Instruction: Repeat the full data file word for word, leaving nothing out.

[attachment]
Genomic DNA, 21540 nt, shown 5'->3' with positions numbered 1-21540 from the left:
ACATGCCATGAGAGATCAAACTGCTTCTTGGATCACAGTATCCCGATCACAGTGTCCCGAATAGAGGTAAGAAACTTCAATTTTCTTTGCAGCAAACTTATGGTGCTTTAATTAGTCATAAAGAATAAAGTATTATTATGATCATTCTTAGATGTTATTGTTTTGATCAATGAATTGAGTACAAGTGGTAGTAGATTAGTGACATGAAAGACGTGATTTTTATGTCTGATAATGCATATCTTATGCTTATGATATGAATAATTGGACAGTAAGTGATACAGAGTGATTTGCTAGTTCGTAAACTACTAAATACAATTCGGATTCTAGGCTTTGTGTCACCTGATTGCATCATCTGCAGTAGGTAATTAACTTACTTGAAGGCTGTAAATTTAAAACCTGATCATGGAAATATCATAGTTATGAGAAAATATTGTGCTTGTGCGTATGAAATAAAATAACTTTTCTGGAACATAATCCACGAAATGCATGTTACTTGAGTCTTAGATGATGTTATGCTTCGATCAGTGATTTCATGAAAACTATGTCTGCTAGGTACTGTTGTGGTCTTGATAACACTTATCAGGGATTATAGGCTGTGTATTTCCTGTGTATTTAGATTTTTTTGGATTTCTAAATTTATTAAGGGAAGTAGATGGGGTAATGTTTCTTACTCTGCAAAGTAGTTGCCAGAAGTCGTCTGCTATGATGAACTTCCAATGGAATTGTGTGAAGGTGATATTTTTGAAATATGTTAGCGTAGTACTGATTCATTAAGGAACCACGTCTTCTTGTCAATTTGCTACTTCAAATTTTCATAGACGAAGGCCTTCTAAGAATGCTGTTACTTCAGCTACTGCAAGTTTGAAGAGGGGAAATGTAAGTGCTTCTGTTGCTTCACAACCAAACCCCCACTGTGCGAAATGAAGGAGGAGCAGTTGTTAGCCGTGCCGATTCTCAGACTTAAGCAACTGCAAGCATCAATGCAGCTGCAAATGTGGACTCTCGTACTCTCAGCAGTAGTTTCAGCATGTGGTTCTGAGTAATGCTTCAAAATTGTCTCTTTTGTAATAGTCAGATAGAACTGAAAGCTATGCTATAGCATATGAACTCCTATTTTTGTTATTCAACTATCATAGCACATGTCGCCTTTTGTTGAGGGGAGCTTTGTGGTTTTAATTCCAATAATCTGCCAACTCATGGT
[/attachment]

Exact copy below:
Genomic DNA, 21540 nt, shown 5'->3' with positions numbered 1-21540 from the left:
ACATGCCATGAGAGATCAAACTGCTTCTTGGATCACAGTATCCCGATCACAGTGTCCCGAATAGAGGTAAGAAACTTCAATTTTCTTTGCAGCAAACTTATGGTGCTTTAATTAGTCATAAAGAATAAAGTATTATTATGATCATTCTTAGATGTTATTGTTTTGATCAATGAATTGAGTACAAGTGGTAGTAGATTAGTGACATGAAAGACGTGATTTTTATGTCTGATAATGCATATCTTATGCTTATGATATGAATAATTGGACAGTAAGTGATACAGAGTGATTTGCTAGTTCGTAAACTACTAAATACAATTCGGATTCTAGGCTTTGTGTCACCTGATTGCATCATCTGCAGTAGGTAATTAACTTACTTGAAGGCTGTAAATTTAAAACCTGATCATGGAAATATCATAGTTATGAGAAAATATTGTGCTTGTGCGTATGAAATAAAATAACTTTTCTGGAACATAATCCACGAAATGCATGTTACTTGAGTCTTAGATGATGTTATGCTTCGATCAGTGATTTCATGAAAACTATGTCTGCTAGGTACTGTTGTGGTCTTGATAACACTTATCAGGGATTATAGGCTGTGTATTTCCTGTGTATTTAGATTTTTTTGGATTTCTAAATTTATTAAGGGAAGTAGATGGGGTAATGTTTCTTACTCTGCAAAGTAGTTGCCAGAAGTCGTCTGCTATGATGAACTTCCAATGGAATTGTGTGAAGGTGATATTTTTGAAATATGTTAGCGTAGTACTGATTCATTAAGGAACCACGTCTTCTTGTCAATTTGCTACTTCAAATTTTCATAGACGAAGGCCTTCTAAGAATGCTGTTACTTCAGCTACTGCAAGTTTGAAGAGGGGAAATGTAAGTGCTTCTGTTGCTTCACAACCAAACCCCCACTGTGCGAAATGAAGGAGGAGCAGTTGTTAGCCGTGCCGATTCTCAGACTTAAGCAACTGCAAGCATCAATGCAGCTGCAAATGTGGACTCTCGTACTCTCAGCAGTAGTTTCAGCATGTGGTTCTGAGTAATGCTTCAAAATTGTCTCTTTTGTAATAGTCAGATAGAACTGAAAGCTATGCTATAGCATATGAACTCCTATTTTTGTTATTCAACTATCATAGCACATGTCGCCTTTTGTTGAGGGGAGCTTTGTGGTTTTAATTCCAATAATCTGCCAACTCATGGT